Newfie = Dirt!

Murphy, our Newfoundland, is truly the most beautiful dog I have ever seen, but she is also the dirtiest.   If you have a Newf, you know that they are pretty much dirt and water sponges.  Most dogs bring in some mud when the snow starts to melt, but Murphy takes it to an entirely new level.


Baby Murphy in her pool last summer.

Newfies have what we call “feathers” on the back of their legs.  We may as well call them mops, because they collect every bit of moisture with which they come into contact–and hold it.  Murphy usually thinks this is a good time to try to sit on the couch or on your lap.  One cute thing–whenever Murph gets wet, her hair kinks up as if she had been left in a room with my old high school crimping iron.

Can you see the crimps in her ear fur?

Can you see the crimps in her ear fur?

Now, I understand that most dogs shed.  I am perfectly used to puffs of dog fur dancing around the floor each time the heat turns on.  What Murphy brings to the game is dirt.  When she gets up from the floor, left behind is a giant dog shaped dirt shadow.


Just a few hours worth of Murphy leftovers from our family room floor…

On our walk today. Murphy found one of the last remaining patches of snow and rolled all around in it, as she is wont to do.  It reminded me of a chinchilla taking a dust bath–when she arose (or was tugged back into the street for our walk), the clean white snow had a lovely, brownish doggie-shaped outline.


Yes, Murph–please wait until you are inside to shake! Love you!

Bits of dog biscuits stuck in her jowls are released onto her “napkin”, otherwise known as the rug in front of the hearth.   She is fond of putting her chin on your sleeve–and when she leaves, a nice slimy trail of dog slobber  undoubtedly remains.  Don’t bother wearing nice clothes to my house…Newfs also like to present their paws to everyone, and dainty, she is not.

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A nice shot of one of Murph’s hang out spots

She loves to get into the bathtub after the boys shower–and up on the sink to drink whatever is left in the sink.  It is never a secret when she does this as big muddy paw prints appear wherever she has been.  We try to dry off her feet before she gets too fair into the house or out of the tub, but tug-a-towel is one of her favorite games, which makes things a bit difficult.












There are myriad great reasons to bring a Newfoundland into your family.  However, if cleanliness is your thing, you may want to think again.

Murphy is our favorite great big, dirty, slobbery mess.  We love her to pieces!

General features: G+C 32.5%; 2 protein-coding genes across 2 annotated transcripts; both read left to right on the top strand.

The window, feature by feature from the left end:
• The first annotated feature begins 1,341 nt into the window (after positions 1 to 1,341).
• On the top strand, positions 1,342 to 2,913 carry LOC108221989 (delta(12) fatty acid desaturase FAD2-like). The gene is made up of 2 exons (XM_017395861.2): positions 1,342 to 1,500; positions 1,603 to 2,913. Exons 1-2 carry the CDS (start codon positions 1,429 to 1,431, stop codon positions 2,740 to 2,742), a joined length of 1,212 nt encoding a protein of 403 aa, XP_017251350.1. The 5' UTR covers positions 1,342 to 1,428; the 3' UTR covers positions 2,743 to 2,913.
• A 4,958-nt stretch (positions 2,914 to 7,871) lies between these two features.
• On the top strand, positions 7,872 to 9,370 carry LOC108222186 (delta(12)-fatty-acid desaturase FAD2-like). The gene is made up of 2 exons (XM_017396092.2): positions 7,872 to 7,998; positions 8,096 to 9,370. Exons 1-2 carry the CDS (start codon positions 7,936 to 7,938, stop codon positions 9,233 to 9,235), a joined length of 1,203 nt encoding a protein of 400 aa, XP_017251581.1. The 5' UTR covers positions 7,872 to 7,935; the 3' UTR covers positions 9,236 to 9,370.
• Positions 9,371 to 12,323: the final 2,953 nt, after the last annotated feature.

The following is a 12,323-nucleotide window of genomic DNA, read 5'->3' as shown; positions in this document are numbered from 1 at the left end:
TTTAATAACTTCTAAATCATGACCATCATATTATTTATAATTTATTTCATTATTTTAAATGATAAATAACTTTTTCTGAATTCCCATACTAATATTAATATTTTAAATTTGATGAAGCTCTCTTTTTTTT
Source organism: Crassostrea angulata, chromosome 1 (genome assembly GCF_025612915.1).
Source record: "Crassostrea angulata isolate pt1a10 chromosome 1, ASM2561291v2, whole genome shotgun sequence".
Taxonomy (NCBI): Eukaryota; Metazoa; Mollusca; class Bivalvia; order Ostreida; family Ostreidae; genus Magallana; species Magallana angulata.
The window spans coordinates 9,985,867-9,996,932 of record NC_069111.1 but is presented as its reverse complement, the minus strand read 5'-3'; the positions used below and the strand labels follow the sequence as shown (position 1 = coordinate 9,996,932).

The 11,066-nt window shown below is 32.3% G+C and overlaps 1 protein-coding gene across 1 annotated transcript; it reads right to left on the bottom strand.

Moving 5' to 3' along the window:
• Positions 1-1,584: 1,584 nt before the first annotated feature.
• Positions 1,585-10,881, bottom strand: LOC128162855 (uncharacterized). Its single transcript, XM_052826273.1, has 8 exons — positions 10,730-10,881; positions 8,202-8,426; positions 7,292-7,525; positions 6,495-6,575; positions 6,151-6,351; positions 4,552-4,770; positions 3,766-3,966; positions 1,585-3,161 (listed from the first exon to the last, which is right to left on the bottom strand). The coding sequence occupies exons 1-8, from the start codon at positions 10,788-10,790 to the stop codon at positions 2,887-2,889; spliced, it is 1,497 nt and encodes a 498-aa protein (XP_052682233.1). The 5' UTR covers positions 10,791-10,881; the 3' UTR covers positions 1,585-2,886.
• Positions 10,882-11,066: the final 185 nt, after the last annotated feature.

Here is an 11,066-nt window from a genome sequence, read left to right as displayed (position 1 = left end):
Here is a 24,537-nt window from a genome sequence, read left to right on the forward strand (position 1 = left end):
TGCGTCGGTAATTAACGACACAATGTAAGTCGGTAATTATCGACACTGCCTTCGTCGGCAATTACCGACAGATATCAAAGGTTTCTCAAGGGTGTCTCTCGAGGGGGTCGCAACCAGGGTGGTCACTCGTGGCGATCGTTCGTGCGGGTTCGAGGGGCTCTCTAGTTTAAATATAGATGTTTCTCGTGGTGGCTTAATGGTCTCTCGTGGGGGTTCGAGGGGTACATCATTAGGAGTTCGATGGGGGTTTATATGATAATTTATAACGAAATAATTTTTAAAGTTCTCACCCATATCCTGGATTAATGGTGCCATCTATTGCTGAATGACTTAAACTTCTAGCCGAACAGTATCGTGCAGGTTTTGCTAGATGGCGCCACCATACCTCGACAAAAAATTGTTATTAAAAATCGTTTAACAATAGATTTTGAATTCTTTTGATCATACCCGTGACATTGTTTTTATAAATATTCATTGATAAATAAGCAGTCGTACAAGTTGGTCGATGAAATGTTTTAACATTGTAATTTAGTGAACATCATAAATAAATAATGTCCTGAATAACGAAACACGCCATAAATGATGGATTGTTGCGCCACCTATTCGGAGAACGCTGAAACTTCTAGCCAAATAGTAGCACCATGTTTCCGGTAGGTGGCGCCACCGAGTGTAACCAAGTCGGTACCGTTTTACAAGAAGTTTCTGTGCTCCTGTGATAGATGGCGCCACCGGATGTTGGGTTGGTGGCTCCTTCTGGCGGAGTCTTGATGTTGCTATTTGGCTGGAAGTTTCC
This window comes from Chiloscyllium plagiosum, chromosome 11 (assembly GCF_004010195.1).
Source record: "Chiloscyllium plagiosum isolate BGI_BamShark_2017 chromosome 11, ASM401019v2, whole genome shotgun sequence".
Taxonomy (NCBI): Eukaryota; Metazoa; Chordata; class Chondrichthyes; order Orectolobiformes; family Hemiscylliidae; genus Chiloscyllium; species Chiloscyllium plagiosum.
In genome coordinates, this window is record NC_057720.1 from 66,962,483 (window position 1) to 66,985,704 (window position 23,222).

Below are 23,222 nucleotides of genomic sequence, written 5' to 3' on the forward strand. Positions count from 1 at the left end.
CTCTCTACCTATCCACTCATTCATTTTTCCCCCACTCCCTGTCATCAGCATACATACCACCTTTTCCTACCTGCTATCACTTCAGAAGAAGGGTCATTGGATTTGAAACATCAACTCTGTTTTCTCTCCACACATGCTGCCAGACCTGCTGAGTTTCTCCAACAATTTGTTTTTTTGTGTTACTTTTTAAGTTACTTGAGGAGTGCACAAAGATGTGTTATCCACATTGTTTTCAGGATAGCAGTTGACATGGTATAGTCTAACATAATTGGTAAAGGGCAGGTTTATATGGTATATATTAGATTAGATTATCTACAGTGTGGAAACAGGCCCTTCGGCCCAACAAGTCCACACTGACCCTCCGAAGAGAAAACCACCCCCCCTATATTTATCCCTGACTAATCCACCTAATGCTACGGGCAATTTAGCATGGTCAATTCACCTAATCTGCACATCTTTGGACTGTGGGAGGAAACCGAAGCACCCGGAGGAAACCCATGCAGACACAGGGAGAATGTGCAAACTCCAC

Murphy surveying her domain–surprisingly, “her” deck is rather tidy, comparatively speaking. The window I am taking the picture through, however, is not. Newf finger painting!


Miss Murphy the Newfie Goes to the Dogtor.

We have this little neighbor dog, a pit bull/terrier something or other on whom her owners don’t exactly keep close tab.  In fact, if she is acting up, the boyfriend owner justs kicks her out the door–and invariably, the girlfriend owner wanders the neighborhood looking for her, even though the dog will never come to her when she calls.  Pretty sure that poor dog has been kicked around a bit, simply by the way it shies away from people.  So even though she terrorizes the fenced up dogs in the neighborhood, you can’t help feeling sorry for her.  You can see her good dog potential.  Her name is Karma.  The owners should have been more careful with her name, methinks.

Anyway, she loves to play with Murphy.  My husband sometimes lets her in the backyard with Murphy, and they have a grand time playing. Yesterday was such a day.  He was working on the garage, and heard a yelp.  He goes to investigate, thinking maybe Murphy sat on the little dog or something, but Murphy was the one limping. We have those yucky winter conditions right now:  the snow has melted, been rained on, and refrozen. We think Murph slipped chasing Karma and hurt her paw.  He made an appointment with the vet fot he next day. Murphy was limping significantly, plodding and favoring her left front paw. Newfs walk pretty heavy anyway; this felt like small earthquakes.


Silly, blurry Murphy (and her dad)

Murphy loves the vet.  She loves Dr. Lawson and Dr. Welle.  We love Dr. Lawson and Dr. Welle.  And they love Murphy.  At 8 months and change, Murphy weighed in at 90.8 pounds.  There were the usual exclamations about her size.  She was very excited–she loves people and that makes her forget her manners.


Murphy loves Dr. Welle

Today we get Dr. Welle.  She is really amazing.  She felt that Murph’s injury was a soft tissue one, and gave her a few days of Rimadyl.  We didn’t want to take any chances, because big dogs can have so many problems with their legs.  She gave Murphy a lot of love, said she was perfect, and was glad we weren’t trying to make her humungous like some large breed owners do–it is so bad for their joints.